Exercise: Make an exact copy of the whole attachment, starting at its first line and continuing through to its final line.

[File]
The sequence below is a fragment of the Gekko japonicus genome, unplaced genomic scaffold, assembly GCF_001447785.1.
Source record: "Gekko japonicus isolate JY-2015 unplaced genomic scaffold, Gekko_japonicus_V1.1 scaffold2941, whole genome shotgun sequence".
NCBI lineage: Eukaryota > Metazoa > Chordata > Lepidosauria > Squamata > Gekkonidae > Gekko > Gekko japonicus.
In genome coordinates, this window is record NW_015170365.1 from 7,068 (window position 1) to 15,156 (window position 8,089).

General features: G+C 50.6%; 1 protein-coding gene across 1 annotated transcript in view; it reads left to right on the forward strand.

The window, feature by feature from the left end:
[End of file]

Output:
The sequence below is a fragment of the Gekko japonicus genome, unplaced genomic scaffold, assembly GCF_001447785.1.
Source record: "Gekko japonicus isolate JY-2015 unplaced genomic scaffold, Gekko_japonicus_V1.1 scaffold2941, whole genome shotgun sequence".
NCBI lineage: Eukaryota > Metazoa > Chordata > Lepidosauria > Squamata > Gekkonidae > Gekko > Gekko japonicus.
In genome coordinates, this window is record NW_015170365.1 from 7,068 (window position 1) to 15,156 (window position 8,089).

General features: G+C 50.6%; 1 protein-coding gene across 1 annotated transcript in view; it reads left to right on the forward strand.

The window, feature by feature from the left end: